Cracks growing in U.S.-led coalition

Some partners deciding to pull troops from Iraq

others hint at doing same

April 22, 2004|By Mark Matthews | Mark Matthews,SUN NATIONAL STAFF

WASHINGTON - New signs of trouble are emerging in the U.S.-led military coalition in Iraq, with two Latin American nations following Spain's lead in saying they will pull out their troops and another, more significant U.S. partner - Poland - hinting at a similar move.

Yesterday, Poland's outgoing prime minister suggested that his country, which commands a division of 9,500 European troops in a violent area of central and southern Iraq, might have to reconsider its commitment to stay in Iraq after Spain's decision last weekend to withdraw its soldiers.

The multinational force that Poland leads includes 2,400 Polish troops.

"We cannot turn a blind eye to the fact that Spain and the Latin Americans are leaving Iraq," Prime Minister Leszek Miller, who leaves office next month, told reporters.

Miller added: "We will not make any rash gestures. A final decision about the pullout date will be agreed [on] and well-thought-over."

A spokesman for Poland's Foreign Ministry quickly stressed that "Poland will be in Iraq as long as necessary, until the situation there is stabilized."

Nevertheless, Miller's comments reflected growing uneasiness among troop-contributing nations whose soldiers are battling insurgents and struggling to calm Iraqi cities, as evidenced by a string of deadly suicide bombings in the British-controlled city of Basra yesterday.

Separately, Thailand's prime minister said his country would withdraw its noncombat troops from Iraq if they were attacked.

Ukraine's foreign minister reported, meanwhile, that in a conference call this week with Condoleezza Rice, President Bush's national security adviser, and European officials, he had pressed for stepped-up discussions among coalition members and a bigger role for them in deciding Iraq's future.

Pledging to stay

Since Spain announced that it would pull out its 1,400 troops, Honduras, with 368, and the Dominican Republic, with 302, have also decided to withdraw their soldiers.

Other members of the more-than-20-nation coalition have since vowed to stand firm.

Rice and Secretary of State Colin L. Powell have made phone calls this week to try to hold the rest of the coalition intact.

But the speed with which the Dominican Republic reversed itself and decided to withdraw, two days after its president declared that its troops would stay until August, showed how fragile the U.S.-led coalition is.

The announced troop withdrawals are of modest military significance.

But they serve as a symbol of widespread anxiety about the occupation of Iraq.

"We have to watch for cascading effects in the next few days or weeks," said Michael O'Hanlon, a military analyst at the Brookings Institution.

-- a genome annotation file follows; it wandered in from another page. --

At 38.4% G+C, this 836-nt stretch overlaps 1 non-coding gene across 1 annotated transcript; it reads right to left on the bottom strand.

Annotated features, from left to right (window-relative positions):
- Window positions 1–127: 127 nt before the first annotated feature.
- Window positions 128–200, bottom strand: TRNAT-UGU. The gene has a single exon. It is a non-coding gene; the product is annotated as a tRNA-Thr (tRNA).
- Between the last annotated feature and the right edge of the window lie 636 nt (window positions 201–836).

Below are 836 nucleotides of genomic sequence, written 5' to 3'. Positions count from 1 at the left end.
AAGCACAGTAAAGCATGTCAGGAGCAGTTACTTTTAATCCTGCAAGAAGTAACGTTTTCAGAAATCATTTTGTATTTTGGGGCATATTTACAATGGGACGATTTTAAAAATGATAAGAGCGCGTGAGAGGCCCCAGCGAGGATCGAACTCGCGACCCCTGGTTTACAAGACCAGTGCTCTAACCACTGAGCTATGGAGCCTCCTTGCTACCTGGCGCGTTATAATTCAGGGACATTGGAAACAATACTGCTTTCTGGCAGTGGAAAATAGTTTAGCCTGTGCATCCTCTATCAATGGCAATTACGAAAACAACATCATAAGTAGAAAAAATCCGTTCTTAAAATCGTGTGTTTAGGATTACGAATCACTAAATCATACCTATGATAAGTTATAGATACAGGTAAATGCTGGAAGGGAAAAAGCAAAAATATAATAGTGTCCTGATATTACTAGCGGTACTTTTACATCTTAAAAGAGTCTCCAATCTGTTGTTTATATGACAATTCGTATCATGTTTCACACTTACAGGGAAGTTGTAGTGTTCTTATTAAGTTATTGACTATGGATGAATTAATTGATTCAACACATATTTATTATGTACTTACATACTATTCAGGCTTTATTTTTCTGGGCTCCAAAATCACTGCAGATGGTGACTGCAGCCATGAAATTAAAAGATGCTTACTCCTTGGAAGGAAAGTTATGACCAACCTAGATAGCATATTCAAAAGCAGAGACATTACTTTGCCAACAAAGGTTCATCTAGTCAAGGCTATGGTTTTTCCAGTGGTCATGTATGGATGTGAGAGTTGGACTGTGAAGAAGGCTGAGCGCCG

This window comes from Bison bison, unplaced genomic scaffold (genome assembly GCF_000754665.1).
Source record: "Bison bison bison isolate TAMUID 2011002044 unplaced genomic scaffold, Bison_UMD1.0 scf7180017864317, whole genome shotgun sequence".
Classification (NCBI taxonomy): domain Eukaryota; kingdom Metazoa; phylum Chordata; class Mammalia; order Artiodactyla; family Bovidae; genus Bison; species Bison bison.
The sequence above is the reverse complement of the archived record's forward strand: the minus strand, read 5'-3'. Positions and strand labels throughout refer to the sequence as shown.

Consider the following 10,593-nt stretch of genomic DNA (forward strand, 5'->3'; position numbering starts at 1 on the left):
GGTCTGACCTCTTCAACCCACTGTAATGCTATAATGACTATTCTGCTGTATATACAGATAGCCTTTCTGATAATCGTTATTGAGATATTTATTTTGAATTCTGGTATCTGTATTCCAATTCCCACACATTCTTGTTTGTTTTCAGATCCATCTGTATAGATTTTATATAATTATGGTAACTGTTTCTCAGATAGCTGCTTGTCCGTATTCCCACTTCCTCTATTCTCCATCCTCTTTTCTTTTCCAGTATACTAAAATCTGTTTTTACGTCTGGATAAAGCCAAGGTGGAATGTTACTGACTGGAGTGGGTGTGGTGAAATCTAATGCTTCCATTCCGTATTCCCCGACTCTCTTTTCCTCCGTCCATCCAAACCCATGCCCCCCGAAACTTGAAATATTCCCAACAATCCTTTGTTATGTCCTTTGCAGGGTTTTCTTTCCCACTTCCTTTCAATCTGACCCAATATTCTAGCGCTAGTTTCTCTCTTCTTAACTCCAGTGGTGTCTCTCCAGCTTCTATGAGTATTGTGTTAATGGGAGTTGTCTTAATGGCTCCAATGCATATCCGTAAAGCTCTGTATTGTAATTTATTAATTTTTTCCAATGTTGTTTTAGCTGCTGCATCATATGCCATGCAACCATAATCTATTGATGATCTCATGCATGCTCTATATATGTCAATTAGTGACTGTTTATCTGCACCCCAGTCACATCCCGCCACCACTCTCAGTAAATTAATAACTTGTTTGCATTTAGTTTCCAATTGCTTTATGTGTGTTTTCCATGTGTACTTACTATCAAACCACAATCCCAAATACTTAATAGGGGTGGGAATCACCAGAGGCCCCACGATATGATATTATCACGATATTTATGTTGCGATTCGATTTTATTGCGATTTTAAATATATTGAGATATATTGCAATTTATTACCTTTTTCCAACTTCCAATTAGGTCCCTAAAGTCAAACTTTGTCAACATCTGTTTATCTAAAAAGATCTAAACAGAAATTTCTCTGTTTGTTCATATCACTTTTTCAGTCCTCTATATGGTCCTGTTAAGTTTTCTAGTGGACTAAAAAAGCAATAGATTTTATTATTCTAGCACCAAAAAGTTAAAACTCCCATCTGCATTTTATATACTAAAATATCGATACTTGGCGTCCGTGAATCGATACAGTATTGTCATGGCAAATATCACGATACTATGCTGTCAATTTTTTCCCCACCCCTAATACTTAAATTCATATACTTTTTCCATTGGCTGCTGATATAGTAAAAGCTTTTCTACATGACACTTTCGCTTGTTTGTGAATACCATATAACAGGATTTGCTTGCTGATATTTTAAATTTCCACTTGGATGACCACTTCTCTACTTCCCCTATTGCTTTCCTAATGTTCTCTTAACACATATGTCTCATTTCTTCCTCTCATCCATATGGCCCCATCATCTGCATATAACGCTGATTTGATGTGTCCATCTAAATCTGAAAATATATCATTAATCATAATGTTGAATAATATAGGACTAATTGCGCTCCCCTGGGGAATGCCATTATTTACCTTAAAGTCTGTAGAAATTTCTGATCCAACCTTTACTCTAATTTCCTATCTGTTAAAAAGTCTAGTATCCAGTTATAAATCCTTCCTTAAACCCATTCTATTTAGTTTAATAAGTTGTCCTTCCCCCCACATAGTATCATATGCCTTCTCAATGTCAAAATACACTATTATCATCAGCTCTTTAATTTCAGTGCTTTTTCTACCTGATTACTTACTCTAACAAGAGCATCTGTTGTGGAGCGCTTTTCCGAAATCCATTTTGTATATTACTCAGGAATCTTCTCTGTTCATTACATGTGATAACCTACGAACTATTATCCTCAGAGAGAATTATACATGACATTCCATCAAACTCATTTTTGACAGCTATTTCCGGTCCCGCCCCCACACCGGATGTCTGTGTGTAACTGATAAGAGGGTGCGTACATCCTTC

The withdrawals have had psychological, if not military, consequences. Editorials in the Arab and Asian press are pointing to signs that the U.S.-led military coalition is unraveling.

"Less people in the coalition sends a message to the Iraqi people that is not positive," said a Pentagon official, who spoke on condition of anonymity.

A withdrawal by Poland, the fourth-highest troop contributor, after the United States, Britain and Italy, "would be a serious matter," said Phillip Mitchell, an analyst at the London-based International Institute for Strategic Studies.

Not only has Poland contributed about 2,400 troops; it also serves a vital command-and-control function as the lead force in the central Iraq region.

The Polish zone, in the Shia heartland, includes the holy cities of Najaf and Karbala.

"It would be a huge, huge blow," said Sen. Jack Reed, a Rhode Island Democrat on the Armed Services Committee who has made several trips to Iraq. "They've been a very strong ally from the beginning."

`Weak' from the start

Though American forces vastly outnumber any other troop contributor, Bush administration officials have repeatedly pointed to the other members of the coalition as evidence that the U.S.-led war was not "unilateralist," as critics have charged.

Britain, America's strongest ally in Iraq, has the second-largest contingent, with 7,500 troops concentrated in southern Iraq.

"It was a weak coalition to begin with," O'Hanlon said. If the defections can be limited to Spain and small Latin and Caribbean countries, he said, "it will not be that much weaker."

Administration officials might succeed in holding the coalition together for the time being. But more countries could begin to reconsider their contributions over the coming year as their units near rotation, O'Hanlon said.

At that point, some countries might decide against sending fresh troops to Iraq.

The nervousness evident in Poland also appears to push further into the future any major role in Iraq by the NATO alliance.

U.S. officials had suggested the possibility that the Polish-led division could become a NATO command and that the alliance might also patrol Iraq's porous borders.

So long as Iraq remains a war zone, it also seems unlikely that the United States will succeed in drawing in added forces from India, Pakistan and Bangladesh, as U.S. officials had hoped.

On the sidelines

Deputy Defense Secretary Paul D. Wolfowitz acknowledged in congressional testimony Tuesday that until Iraq can be stabilized and outside forces can assume more of a peacekeeping role, other nations will likely remain on the sidelines.

The strains on the U.S.-led coalition come at a time of raging violence in parts of Iraq under control of coalition partners.

Suicide bombers killed at least 68 people yesterday, including 16 children, in four attacks in and around Basra, a southern city under the authority of British troops.

Sun staff writer Tom Bowman contributed to this article.

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